To put it in more succinct terms, Dan & Co are swamped with way more problems and headaches than last time.

Probably the most interesting of these story lines for me would be the brother.
Sheyenne, Dan’s ghostly girlfriend, is confronted by her deadbeat brother, Travis, who comes to town and stirs up a shit storm and a half.
We all know somebody like this dillhole, the scumbag family member that gets mixed up in multiple shady schemes and somehow always comes out smelling like roses.
The dude that will sell out his sister just to get ahead, which is exactly what Travis does…twice!
Once when he sells the last family heirlooms that Sheyenne has to cover old debts and once when he goes to the Full Moon brothel and tries to get down with the resident succubus…then joins the crazy senator in his crusade against unnaturals.
It’s pretty heartbreaking for Spooky, and leaves her in an incredibly vulnerable spot, compounded by Dan having so many problems that cause him to head to Full Moon himself.

***HEADS UP, SKIP THIS PARAGRAPH TO AVOID SPOILING THE END OF THE BOOK***
And that breakdown in communication between Dan and Sheyenne leads to one of the most heart warming, yet disturbing and, some how, also hilarious things I have ever read in my entire life.
The closing pages of the book, after they mostly work things out and are back on more steady ground, sees Spooky trying to go the extra mile and do something special for Dan.
Being a ghost, they can’t do the horizontal hula because she can’t physically touch Dan.
But she can move inanimate objects.
So she gets Dan up to his (often unused or visited) apartment above the office, takes him to his bedroom, and, in an attempt to give him the entire experience of a fully functional romantic partnership, she dons a sex doll suit as a skin so they can re-engage the physical aspects of their relationship that were lost with her own death.
Gang, it is the most fucked up and romantic thing ever!
Also, it’s an utterly original concept!

In my introduction I asked a very specific question (again, we all know at this point if I’m talking about a Dan Shamble book I thoroughly enjoyed it), so does this expand on the first book?
Yes, it does.
The monster brothel isn’t the only critter run business we learn about, we hit up one of the most mundane types of businesses I can think of, a Pawn Shop.
But the twist here is this one is run by a goblin who tends to horde all of the stuff that comes in, especially if it’s shiny.
Something like this really goes to show how deep KJA gets this time, trying to expand and show that life really has gone back to normal and that monsters are fully integrated into society.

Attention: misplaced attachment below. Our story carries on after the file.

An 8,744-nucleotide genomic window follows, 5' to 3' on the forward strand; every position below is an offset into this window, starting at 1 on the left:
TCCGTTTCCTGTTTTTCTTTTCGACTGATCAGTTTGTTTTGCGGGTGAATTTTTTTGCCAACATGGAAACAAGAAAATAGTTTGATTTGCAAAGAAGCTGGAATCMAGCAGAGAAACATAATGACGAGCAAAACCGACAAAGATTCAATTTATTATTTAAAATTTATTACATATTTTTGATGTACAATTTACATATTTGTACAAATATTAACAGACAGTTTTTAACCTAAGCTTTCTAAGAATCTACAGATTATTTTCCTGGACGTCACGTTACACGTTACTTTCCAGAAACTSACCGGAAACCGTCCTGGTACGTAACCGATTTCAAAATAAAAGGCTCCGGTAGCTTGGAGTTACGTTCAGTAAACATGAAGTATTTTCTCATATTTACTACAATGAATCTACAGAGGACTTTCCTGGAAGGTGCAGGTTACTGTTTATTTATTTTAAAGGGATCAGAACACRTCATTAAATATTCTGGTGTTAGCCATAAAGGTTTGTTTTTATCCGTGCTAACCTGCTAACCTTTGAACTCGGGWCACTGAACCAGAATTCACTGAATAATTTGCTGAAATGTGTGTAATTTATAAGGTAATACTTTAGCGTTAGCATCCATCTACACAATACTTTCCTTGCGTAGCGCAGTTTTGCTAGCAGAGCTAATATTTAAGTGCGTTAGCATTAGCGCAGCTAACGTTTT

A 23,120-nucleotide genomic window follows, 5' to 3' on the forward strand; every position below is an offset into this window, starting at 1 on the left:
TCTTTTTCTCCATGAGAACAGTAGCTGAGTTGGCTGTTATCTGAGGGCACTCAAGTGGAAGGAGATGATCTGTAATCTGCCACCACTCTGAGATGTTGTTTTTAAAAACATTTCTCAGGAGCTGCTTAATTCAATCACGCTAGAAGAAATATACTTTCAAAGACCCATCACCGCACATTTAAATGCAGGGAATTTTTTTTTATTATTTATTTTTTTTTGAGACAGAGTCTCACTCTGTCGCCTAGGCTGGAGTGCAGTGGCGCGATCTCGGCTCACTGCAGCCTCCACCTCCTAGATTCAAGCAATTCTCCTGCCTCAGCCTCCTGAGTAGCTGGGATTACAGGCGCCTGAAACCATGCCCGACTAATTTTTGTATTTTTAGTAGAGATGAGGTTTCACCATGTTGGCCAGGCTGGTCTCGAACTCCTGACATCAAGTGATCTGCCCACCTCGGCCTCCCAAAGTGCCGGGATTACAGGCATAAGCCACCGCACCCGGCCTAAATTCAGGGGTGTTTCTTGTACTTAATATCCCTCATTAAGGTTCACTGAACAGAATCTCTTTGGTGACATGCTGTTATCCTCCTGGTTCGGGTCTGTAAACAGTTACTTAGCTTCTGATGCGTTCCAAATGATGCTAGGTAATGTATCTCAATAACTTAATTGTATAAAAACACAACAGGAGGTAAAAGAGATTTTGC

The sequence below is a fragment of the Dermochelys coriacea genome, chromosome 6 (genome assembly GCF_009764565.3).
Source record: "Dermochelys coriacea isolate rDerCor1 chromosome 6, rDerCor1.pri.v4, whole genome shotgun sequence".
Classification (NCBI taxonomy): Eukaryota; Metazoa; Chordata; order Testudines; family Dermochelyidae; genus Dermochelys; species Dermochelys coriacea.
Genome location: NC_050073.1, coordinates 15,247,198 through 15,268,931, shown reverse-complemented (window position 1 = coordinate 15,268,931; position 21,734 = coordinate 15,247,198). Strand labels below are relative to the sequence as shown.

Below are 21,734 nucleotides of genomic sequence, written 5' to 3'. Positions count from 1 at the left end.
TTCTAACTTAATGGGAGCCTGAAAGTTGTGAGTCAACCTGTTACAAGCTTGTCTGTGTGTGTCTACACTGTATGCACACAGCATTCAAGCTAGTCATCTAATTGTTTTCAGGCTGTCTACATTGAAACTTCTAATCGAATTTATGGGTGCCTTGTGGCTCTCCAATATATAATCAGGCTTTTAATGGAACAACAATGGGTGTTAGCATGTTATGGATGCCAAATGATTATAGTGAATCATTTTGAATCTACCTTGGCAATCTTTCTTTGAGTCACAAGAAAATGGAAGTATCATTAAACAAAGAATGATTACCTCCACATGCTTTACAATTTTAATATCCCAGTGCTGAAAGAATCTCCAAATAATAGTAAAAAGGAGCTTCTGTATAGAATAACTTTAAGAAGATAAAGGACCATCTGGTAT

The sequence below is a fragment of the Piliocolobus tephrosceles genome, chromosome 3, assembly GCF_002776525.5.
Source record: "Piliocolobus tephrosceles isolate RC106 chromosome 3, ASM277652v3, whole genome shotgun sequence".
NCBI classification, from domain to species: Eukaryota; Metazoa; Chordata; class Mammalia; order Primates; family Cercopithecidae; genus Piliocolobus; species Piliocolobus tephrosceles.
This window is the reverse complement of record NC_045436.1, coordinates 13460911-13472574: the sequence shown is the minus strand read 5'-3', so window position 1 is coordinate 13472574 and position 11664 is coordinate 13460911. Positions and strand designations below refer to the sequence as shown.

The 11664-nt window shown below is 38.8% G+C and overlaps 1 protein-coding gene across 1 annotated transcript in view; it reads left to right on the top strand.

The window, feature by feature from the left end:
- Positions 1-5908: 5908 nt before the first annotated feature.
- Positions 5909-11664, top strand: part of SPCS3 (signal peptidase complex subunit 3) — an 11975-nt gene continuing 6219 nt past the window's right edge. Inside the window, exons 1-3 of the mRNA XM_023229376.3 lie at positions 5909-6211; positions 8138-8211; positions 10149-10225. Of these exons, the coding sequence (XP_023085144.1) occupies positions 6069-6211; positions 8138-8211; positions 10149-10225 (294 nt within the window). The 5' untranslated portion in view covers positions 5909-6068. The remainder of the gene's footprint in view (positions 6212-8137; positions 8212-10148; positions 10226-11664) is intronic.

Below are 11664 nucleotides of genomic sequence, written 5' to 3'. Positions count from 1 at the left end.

They own businesses, they engage in providing entertainment, they’ve made the Unnatural Quarter a tourist stop and lightning rod for controversy.

Without getting too deep on the controversy, I will say this: KJA is a prophet!
He totally called the era of politicians regularly vilifying people and trying to legislate against shit that they and their families have done or taken part in.
I remember when I first read this, I was stunned by the parallels to what was happening in the realm of politics at the time.
Here we see a senator who’s disgusted by the monsters who just want to live, work, and play without catching hell for, ya know, existing…kinda spooky, right?

To wrap up, one of my favorite things about this series is the continuity (and you can hear KJA bust my balls a bit about it in my interview with him from Book Club 5 Ep 2 HERE) and attention to detail that he painstakingly crafts.
Minor bit characters pass through, giving this world the depth we nerds CRAVE.
Reading in order makes this series feels like one of those fancy pants French meals you hear about that take hours to enjoy.
Book 1 was a great simple entree to get you warmed up, Book 2 feels like a 1st course with a few more complexities and flavors to keep you interested.
With that in mind, I can’t wait to revisit Book 3 and savory the experience.

Let us what you think in the comments or share this post on Twitter with the Hashtag #TNBBookReview.

Special thanks to @ACFerrell1976 for her editorial assistance.

TNB Book Club 6.02: Shadows Over Baker Street pt 2

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Welcome back to The Nerd Blitz Book Club!

In this 2nd episode of a 9 episode series, we crack open a book we have been wanting to dive into for a long time, the Sherlock Holmes meets H.P. Lovecraft pastiche short story collection, Shadows Over Baker Street.

This week sees us discussing and dissecting the next 2 entries in this book, edited by Michael Reaves and John Pelan, The Case Of The Wavy Black Dagger & A Case Of Royal Blood, which were written by Steve Perry & Steven-Elliot Altman respectively.

So find yourself a copy of this gathering of stories and read along with us as the game is afoot when a dark cloud settles over the world of Sir Arthur Conan Doyle and things get spooky at 221B Baker Street, gang.

Also, a special thank you goes to @gigiamk30
for making this 6th series of The Nerd Blitz Book Club possible.

URL: TNB Book Club 6.02: Shadows Over Baker Street pt 2
Direct Download: tnbbc006002.mp3